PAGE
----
Vodafone Group Plc (VOD), the second-largest mobile-phone carrier, reported a smaller drop in service revenue than analysts estimated on growth of customers outside of Europe.
Service revenue, excluding currency swings and acquisitions, fell 4.8 percent to 9.8 billion pounds ($16 billion) in its third quarter ended in December, the Newbury, England-based company said in a statement today. Analysts had predicted a 4.9 percent drop, according to the average of estimates compiled by Bloomberg.
Chief Executive Officer Vittorio Colao is counting on growth in Asia and Africa to offset price wars in Europe. Data use in India, the company’s biggest market by customers, more than doubled as more people used their phones to access the Web. Indian revenue grew 13 percent to 937 million pounds.
“India is becoming one of our top four companies; it will be very quickly one of our top two,” Colao said in a call with reporters today. “We of course would be very keen to enhance the value of the Indian market.”
Service revenue measures sales from roaming, wireless contracts, charges Vodafone levies for use of its network to complete calls and other “ongoing services.” Total revenue fell 4.3 percent, excluding the effect of deals and currency value changes, to 11 billion pounds in the quarter.
Vodafone, which is the most popular wireless carrier after China Mobile Ltd., rose 1.6 percent in London trading to 219.4 pence at 9:25 a.m. The shares had risen 26 percent in the 12 months before today.
European service revenue declined 9.6 percent because of price competition, the company said. Germany, Vodafone’s biggest market by revenue, reported a 7.9 percent drop, as competitors cut prices for consumers and business customers. Service revenue in the U.K. declined 5.1 percent.
Still, the company said its move to more valuable, high-speed 4G plans is “gaining momentum” and customer additions are improving. The company began rolling out 4G in the U.K. last year and now has about 2 million customers for 4G service, as part of its Red plans, in Europe, Colao said.
“The CEO’s narrative adopts a somewhat more upbeat tone than recent statements,” said Citigroup Inc. analyst Simon Weeden in a note to investors. “Operationally, the worst may be over.”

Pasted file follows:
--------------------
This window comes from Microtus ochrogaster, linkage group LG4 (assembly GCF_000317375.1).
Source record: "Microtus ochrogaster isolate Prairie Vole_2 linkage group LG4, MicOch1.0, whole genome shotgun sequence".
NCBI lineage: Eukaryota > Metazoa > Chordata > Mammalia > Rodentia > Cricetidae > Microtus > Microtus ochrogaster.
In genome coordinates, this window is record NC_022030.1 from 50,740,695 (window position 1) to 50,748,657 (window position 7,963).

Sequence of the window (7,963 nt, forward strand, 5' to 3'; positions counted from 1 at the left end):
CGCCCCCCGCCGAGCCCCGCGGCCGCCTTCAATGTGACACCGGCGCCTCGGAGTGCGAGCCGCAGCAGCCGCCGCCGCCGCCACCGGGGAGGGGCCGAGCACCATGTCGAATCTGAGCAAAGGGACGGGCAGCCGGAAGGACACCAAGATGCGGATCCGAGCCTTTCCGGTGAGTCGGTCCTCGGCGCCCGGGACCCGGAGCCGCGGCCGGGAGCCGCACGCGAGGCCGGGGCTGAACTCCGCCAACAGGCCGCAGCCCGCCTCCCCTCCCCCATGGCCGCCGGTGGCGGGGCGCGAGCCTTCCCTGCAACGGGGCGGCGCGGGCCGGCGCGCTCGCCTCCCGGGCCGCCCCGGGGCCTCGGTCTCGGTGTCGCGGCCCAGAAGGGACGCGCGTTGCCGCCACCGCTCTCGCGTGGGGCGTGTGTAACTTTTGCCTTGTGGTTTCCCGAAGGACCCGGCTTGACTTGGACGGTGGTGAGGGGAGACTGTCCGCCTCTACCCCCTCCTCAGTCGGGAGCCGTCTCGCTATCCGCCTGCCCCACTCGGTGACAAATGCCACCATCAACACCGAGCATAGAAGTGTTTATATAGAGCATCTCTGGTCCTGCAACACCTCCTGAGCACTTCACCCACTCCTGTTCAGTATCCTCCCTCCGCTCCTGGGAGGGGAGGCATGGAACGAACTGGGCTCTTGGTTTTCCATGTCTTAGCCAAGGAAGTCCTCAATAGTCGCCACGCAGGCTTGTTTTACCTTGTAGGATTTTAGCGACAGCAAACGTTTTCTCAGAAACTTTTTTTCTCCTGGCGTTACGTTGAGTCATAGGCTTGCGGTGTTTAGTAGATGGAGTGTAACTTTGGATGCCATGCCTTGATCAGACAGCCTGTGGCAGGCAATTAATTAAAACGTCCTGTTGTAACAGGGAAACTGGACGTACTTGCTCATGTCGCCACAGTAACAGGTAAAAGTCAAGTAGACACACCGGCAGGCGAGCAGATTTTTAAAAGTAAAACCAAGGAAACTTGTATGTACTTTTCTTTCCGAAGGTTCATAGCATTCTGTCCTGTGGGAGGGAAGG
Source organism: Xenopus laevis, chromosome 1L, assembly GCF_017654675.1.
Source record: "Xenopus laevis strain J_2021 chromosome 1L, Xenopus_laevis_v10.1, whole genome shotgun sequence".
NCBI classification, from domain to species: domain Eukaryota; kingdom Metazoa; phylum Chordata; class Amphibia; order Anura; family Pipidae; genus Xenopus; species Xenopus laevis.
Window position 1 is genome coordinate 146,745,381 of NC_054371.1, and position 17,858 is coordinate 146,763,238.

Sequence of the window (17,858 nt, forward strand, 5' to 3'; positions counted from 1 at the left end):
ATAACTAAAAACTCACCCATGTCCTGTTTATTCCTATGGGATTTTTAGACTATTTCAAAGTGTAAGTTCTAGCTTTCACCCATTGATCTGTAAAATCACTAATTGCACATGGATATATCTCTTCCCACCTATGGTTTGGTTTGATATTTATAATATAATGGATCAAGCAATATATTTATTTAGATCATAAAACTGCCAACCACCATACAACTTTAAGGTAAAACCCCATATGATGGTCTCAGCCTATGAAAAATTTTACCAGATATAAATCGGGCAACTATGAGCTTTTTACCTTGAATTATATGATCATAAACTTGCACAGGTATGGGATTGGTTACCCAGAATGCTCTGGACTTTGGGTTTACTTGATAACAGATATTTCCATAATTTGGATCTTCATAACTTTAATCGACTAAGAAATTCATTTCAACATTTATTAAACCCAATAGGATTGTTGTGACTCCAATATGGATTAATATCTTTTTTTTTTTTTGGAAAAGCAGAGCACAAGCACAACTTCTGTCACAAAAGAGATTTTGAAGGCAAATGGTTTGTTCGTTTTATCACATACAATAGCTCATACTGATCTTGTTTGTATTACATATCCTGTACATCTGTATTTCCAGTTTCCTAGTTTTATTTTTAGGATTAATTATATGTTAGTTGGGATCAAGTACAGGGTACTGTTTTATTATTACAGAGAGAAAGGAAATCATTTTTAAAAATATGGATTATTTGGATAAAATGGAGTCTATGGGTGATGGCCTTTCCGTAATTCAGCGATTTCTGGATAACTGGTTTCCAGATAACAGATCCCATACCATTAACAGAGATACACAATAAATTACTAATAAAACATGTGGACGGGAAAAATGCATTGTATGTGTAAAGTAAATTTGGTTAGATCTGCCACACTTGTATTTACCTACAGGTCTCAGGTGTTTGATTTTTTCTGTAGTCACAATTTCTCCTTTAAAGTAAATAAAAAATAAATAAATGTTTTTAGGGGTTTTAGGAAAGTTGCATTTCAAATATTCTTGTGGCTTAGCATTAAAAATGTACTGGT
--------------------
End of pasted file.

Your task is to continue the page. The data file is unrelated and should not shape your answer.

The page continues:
Italy and Spain, two of the company’s worst performing units, reported quarterly revenue declines of 17 percent and 14 percent respectively.
Vodafone may be contributing to price wars in some of its markets through its Vodafone Red plans -- which offer customers unlimited calls and texts when they sign up for data service -- though the company doesn’t believe its plans are the main driver of the declines, Colao said on a call with reporters today. The Vodafone Red plans have 9.8 million customers now and are expected to have as many as 12 million by March.
Colao said that customer use of video and interest in getting content, such as sports and TV shows, via Vodafone’s mobile and fixed services will ultimately drive an improvement in Europe. The company is looking at “every possible commercial agreement” to add new services and content in its markets as Vodafone pursues “convergence” of fixed and mobile services, he said.
Project Spring, the company’s network-improvement program funded by the Verizon Wireless sale, will deploy 7 billion pounds into projects such as 4G rollouts and broadband service by March 2016. In total, Vodafone will spend 19 billion pounds on its network in the next two years.
The $130 billion sale of Vodafone’s 45 percent stake in Verizon Wireless to partner Verizon Communications Inc. is due to close at the end of this month.
The company is in talks with pay-TV provider British Sky Broadcasting Group Plc about cross-selling services, people familiar with the plans said last month. Vodafone may also be interested in bidding for Spanish fixed-line company Grupo Corporativo ONO SA, people with knowledge of the matter said.
Vodafone could also become a target for Dallas-based AT&T (T) Inc. AT&T, the biggest U.S. phone company, is interested in acquiring Vodafone to gain access to Europe’s burgeoning 4G market, people familiar with the situation said last month.
On Jan. 27, AT&T said it had no intention of bidding for Vodafone in the next six months, to satisfy British stock-market regulations designed to limit merger speculation. The company chose to make the disclosure to avoid negotiating under a tight deadline, the people said. AT&T will probably need to wait out the deadline before making an offer, though it can be waived with the consent of Vodafone’s board.
To contact the reporter on this story: Amy Thomson in London at firstname.lastname@example.org